International students and temporary visa holders will lead takeaway and delivery efforts at Jessi Singh’s Melbourne venues Daughter in Law and Mrs Singh from Friday 10 April to Monday 13 April.
Visa holders make-up the majority of the two businesses’ total workforce. Many are unable to return to their home countries, such as India, Italy and France, because of the coronavirus crisis, but they’ve been left out of government support packages.
In response, Singh came up with the Temporary Resident Takeover. Any employee who isn’t eligible for JobKeeper or JobSeeker payments has been invited to participate in the initiative, which will see all sales over the Easter weekend divided equally between them.
“We have six people here on sponsored visas and about 80 percent of the rest of the staff are international students or backpackers,” says Singh. “All hospitality is like this; without them nothing moves in this country.”
The businesses rely on international workers, most of whom are highly trained chefs, cooks and managers. “Especially if you look at my cuisine [Indian], or any ethnic cuisine, it’s impossible to find a local chef,” says Singh, adding it will be difficult to replace the staff when it comes time to reopen.
“Remember we’re all going to open at the same time,” he says. “We won’t have staff.”
The goal of the Temporary Resident Takeover then, is in-line with the federal government’s own goal — to keep employees and employers connected to each other.
“My income has stopped, yes, but I’m very lucky to have everything and I can get a handout from the government.,” says Singh. “So my partner and I decided, let’s at least keep these guy’s jobs alive.
“People need to know how important they are to us. It doesn’t sit well with me that higher up people don’t see that. They are taxpayers.”
Many hospitality businesses have already been hard hit this year with sluggish summer sales due to the bushfires. Even at the best of times, it’s not uncommon for industry to get by on slim margins. The means most don’t have enough in the bank to pay wages without guaranteed cash flow.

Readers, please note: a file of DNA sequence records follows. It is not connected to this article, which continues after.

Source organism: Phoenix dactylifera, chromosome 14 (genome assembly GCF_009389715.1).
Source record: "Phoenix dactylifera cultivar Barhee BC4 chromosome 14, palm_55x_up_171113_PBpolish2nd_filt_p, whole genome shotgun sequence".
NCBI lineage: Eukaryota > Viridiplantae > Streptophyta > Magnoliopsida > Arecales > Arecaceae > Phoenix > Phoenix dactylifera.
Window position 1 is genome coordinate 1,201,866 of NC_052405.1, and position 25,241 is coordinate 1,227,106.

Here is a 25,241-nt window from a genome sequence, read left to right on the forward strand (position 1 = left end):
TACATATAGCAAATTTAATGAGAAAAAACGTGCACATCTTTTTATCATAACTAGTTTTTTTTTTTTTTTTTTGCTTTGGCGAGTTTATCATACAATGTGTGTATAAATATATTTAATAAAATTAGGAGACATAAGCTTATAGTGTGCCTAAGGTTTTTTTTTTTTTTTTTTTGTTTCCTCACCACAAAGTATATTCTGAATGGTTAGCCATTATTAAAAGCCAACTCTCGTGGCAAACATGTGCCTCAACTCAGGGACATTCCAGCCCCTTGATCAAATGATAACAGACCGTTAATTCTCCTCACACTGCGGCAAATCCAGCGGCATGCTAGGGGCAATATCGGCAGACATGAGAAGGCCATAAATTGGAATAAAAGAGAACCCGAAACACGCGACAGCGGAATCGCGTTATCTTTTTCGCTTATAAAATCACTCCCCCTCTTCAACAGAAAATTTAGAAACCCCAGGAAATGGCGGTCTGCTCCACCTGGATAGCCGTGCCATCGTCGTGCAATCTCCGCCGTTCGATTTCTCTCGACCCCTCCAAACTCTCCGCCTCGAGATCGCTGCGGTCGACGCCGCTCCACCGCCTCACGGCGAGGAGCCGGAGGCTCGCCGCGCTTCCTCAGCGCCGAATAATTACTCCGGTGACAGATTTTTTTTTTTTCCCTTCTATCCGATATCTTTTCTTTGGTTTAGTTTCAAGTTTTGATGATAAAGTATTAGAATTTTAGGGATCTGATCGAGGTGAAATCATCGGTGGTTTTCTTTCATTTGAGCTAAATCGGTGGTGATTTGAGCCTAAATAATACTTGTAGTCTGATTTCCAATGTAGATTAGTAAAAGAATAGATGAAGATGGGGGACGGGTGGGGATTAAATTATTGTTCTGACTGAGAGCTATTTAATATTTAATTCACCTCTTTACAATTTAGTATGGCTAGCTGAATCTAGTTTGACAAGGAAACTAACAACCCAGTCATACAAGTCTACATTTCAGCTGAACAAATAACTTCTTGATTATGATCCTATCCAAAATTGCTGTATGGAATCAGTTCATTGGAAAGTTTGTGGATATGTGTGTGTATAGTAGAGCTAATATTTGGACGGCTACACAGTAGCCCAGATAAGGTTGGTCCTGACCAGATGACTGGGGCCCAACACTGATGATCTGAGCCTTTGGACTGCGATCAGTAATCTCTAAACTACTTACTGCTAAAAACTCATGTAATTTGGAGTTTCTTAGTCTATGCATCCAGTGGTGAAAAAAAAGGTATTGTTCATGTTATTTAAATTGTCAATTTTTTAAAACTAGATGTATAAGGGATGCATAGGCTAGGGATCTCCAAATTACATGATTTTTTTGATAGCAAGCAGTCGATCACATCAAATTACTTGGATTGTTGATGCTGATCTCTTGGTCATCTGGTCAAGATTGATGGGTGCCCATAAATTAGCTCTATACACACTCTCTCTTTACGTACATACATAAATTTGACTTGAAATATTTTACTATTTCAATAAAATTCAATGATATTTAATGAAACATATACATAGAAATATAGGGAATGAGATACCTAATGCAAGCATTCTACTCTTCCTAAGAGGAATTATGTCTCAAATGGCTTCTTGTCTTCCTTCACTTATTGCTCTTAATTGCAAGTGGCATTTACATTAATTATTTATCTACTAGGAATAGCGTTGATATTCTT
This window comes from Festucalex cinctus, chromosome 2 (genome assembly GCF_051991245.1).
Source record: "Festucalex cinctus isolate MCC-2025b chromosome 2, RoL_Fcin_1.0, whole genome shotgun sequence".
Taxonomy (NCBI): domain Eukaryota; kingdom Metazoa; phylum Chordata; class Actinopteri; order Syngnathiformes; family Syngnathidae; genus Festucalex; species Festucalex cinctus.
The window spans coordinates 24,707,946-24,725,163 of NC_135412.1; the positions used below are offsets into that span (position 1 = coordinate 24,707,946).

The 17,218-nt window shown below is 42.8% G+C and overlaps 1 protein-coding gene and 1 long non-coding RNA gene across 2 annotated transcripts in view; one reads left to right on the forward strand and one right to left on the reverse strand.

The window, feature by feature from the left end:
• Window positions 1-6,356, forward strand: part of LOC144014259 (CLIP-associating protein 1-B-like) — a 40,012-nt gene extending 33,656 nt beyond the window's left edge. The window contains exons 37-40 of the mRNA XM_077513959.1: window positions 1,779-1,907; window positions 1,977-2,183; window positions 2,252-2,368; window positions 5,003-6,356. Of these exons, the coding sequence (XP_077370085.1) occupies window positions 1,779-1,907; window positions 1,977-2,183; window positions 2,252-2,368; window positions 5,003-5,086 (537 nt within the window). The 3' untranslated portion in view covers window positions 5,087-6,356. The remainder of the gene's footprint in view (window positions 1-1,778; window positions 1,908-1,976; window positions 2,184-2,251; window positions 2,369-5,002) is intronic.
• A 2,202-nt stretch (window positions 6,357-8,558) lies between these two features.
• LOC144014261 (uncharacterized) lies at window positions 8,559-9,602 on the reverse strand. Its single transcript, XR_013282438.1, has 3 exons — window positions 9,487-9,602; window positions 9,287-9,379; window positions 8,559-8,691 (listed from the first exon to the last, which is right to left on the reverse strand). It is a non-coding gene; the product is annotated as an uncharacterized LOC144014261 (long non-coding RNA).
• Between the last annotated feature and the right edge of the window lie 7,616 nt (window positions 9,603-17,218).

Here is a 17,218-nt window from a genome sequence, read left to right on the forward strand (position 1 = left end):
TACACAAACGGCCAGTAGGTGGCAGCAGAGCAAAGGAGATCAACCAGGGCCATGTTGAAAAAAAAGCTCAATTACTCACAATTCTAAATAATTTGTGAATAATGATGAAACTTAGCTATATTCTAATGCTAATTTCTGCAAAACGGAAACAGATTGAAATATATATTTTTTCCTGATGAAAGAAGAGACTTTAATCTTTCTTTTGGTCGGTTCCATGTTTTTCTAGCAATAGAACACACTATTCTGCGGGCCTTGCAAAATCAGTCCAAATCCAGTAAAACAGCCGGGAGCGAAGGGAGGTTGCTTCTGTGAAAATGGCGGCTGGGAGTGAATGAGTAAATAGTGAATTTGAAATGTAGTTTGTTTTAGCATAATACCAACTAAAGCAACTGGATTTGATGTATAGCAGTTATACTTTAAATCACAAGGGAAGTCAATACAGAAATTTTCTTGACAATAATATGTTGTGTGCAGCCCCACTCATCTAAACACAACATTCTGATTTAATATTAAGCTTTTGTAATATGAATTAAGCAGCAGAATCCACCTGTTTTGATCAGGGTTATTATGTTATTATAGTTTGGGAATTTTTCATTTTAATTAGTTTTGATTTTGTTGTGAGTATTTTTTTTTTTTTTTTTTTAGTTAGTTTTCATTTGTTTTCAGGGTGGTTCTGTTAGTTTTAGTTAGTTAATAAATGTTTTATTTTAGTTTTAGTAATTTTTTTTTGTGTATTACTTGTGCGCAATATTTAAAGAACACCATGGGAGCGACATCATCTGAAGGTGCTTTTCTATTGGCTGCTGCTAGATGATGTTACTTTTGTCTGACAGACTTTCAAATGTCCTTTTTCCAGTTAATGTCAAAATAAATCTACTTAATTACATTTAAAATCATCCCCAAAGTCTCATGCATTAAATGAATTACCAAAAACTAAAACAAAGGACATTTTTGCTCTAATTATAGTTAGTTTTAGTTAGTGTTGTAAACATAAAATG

“Businesses can’t afford to employ them because income has totally stopped and restaurant businesses work on a two percent markup,” says Singh. “I have nothing to lose because I’ve lost everything already. All my restaurants are closed. That’s why we decided to do a pop up.”
In addition to the Temporary Resident Takeover this weekend, Singh will open another pop-up in St Kilda on Tuesday. Again, the employees will be made up of temporary visa holders. “We still have about four people that we need to come up with a job for,” says Singh. “So we reached out to a friend who’s restaurant is closed. He has a couple of student chefs and we have three. Between those five we can open another pop-up.”
For Singh, it’s not just a matter of keeping his businesses alive — he wants to give back to the employees who’ve made his restaurants possible in the first place. “It is the meanest thing I’ve ever heard, that we’re leaving them behind or asking them to go back home,” he says. “They’re countries are suffering. It’s not humane to ask them to go back.”
Orders for the Temporary Resident Takeover can be placed online with Singh encouraging diners to choose the pick up option. “Please come and pick up, so we’re not losing 35 percent to commissions,” he says. “Then all money can go to [the staff]. You don’t need to get out of the car, just drive up [to the curb], call us and we’ll bring food out.”